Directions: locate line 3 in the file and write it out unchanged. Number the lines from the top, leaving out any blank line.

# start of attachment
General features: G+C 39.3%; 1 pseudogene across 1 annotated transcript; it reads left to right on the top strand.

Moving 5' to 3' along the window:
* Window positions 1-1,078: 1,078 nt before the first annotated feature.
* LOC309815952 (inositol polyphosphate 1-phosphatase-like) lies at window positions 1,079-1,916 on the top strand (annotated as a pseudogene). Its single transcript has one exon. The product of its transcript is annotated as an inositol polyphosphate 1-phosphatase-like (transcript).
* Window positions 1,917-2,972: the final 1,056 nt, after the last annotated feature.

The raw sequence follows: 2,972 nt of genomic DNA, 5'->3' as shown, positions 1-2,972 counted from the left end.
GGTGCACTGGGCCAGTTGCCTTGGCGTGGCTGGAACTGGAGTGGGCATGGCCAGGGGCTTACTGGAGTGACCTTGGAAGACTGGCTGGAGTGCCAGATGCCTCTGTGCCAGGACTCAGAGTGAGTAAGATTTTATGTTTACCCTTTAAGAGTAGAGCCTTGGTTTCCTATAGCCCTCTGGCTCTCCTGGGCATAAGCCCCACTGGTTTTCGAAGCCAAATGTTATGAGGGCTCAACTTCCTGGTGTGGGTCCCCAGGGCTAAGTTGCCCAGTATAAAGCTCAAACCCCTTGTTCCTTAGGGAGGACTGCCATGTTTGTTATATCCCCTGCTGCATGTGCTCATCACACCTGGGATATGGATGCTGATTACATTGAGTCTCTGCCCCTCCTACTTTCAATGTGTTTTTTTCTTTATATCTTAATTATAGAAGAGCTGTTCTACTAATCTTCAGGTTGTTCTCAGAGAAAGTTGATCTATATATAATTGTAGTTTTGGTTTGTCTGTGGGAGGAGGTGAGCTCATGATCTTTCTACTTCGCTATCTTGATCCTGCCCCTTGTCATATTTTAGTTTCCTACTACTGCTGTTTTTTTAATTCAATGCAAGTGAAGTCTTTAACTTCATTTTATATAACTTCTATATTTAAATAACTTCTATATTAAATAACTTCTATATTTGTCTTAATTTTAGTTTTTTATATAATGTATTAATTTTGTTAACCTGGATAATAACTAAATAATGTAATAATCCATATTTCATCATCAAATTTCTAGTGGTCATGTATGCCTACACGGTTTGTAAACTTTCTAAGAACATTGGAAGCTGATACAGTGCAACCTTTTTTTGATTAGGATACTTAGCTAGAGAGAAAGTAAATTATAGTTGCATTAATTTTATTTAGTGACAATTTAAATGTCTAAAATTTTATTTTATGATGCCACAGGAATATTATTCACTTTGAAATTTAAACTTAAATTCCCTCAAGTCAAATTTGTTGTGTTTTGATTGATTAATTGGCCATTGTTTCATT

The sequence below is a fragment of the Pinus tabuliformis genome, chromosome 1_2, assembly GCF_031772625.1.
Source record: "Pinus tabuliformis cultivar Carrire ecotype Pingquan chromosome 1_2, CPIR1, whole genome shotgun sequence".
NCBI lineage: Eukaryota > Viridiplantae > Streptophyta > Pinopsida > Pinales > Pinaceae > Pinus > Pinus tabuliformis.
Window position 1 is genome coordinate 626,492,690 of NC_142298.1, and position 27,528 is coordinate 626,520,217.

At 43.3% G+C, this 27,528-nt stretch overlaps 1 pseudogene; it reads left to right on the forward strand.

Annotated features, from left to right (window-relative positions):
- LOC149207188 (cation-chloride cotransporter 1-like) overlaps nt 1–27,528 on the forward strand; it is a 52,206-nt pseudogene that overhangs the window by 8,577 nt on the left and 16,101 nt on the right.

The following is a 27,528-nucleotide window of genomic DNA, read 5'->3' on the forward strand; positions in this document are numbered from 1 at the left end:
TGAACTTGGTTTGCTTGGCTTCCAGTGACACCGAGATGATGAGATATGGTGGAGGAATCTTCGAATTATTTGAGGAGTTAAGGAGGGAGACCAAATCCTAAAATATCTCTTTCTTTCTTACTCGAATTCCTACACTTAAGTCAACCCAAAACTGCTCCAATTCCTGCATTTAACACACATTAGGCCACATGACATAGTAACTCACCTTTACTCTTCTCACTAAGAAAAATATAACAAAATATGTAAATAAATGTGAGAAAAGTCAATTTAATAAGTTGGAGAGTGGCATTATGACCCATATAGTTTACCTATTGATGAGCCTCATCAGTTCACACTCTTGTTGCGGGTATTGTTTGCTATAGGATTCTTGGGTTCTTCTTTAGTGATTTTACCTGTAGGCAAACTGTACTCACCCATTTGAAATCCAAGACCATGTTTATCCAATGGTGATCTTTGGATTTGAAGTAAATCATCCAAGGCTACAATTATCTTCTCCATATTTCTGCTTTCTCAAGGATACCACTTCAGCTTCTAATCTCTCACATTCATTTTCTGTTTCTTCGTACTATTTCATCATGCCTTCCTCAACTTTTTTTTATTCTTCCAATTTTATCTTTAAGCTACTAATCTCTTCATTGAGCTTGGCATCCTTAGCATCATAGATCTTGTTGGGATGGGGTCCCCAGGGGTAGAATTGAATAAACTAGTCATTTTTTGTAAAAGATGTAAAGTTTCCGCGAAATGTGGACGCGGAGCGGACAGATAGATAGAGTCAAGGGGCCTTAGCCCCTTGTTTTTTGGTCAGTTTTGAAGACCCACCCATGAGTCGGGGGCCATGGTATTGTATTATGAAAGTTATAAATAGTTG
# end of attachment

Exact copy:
* Window positions 1-1,078: 1,078 nt before the first annotated feature.